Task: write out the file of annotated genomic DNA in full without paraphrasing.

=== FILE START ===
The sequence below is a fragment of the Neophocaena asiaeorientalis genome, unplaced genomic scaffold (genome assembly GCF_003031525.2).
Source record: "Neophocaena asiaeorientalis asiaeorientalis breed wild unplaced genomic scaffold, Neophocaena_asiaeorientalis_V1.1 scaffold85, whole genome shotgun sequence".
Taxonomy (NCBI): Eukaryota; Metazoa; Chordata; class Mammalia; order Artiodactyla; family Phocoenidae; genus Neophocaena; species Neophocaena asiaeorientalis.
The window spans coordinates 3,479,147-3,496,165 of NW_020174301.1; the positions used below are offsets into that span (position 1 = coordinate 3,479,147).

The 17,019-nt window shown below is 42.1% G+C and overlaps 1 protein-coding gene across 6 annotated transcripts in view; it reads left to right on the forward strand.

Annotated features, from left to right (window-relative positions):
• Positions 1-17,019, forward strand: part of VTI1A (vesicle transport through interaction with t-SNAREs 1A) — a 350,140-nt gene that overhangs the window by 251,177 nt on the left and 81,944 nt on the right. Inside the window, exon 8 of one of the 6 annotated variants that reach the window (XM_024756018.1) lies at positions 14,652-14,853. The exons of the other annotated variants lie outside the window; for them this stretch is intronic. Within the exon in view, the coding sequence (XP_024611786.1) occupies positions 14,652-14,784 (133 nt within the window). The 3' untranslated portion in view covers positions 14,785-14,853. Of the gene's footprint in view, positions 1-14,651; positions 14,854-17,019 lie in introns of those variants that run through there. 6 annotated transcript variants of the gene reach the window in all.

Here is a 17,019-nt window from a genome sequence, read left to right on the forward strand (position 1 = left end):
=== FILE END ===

The sequence below is a fragment of the Neophocaena asiaeorientalis genome, unplaced genomic scaffold (genome assembly GCF_003031525.2).
Source record: "Neophocaena asiaeorientalis asiaeorientalis breed wild unplaced genomic scaffold, Neophocaena_asiaeorientalis_V1.1 scaffold85, whole genome shotgun sequence".
Taxonomy (NCBI): Eukaryota; Metazoa; Chordata; class Mammalia; order Artiodactyla; family Phocoenidae; genus Neophocaena; species Neophocaena asiaeorientalis.
The window spans coordinates 3,479,147-3,496,165 of NW_020174301.1; the positions used below are offsets into that span (position 1 = coordinate 3,479,147).

The 17,019-nt window shown below is 42.1% G+C and overlaps 1 protein-coding gene across 6 annotated transcripts in view; it reads left to right on the forward strand.

Annotated features, from left to right (window-relative positions):
• Positions 1-17,019, forward strand: part of VTI1A (vesicle transport through interaction with t-SNAREs 1A) — a 350,140-nt gene that overhangs the window by 251,177 nt on the left and 81,944 nt on the right. Inside the window, exon 8 of one of the 6 annotated variants that reach the window (XM_024756018.1) lies at positions 14,652-14,853. The exons of the other annotated variants lie outside the window; for them this stretch is intronic. Within the exon in view, the coding sequence (XP_024611786.1) occupies positions 14,652-14,784 (133 nt within the window). The 3' untranslated portion in view covers positions 14,785-14,853. Of the gene's footprint in view, positions 1-14,651; positions 14,854-17,019 lie in introns of those variants that run through there. 6 annotated transcript variants of the gene reach the window in all.

Here is a 17,019-nt window from a genome sequence, read left to right on the forward strand (position 1 = left end):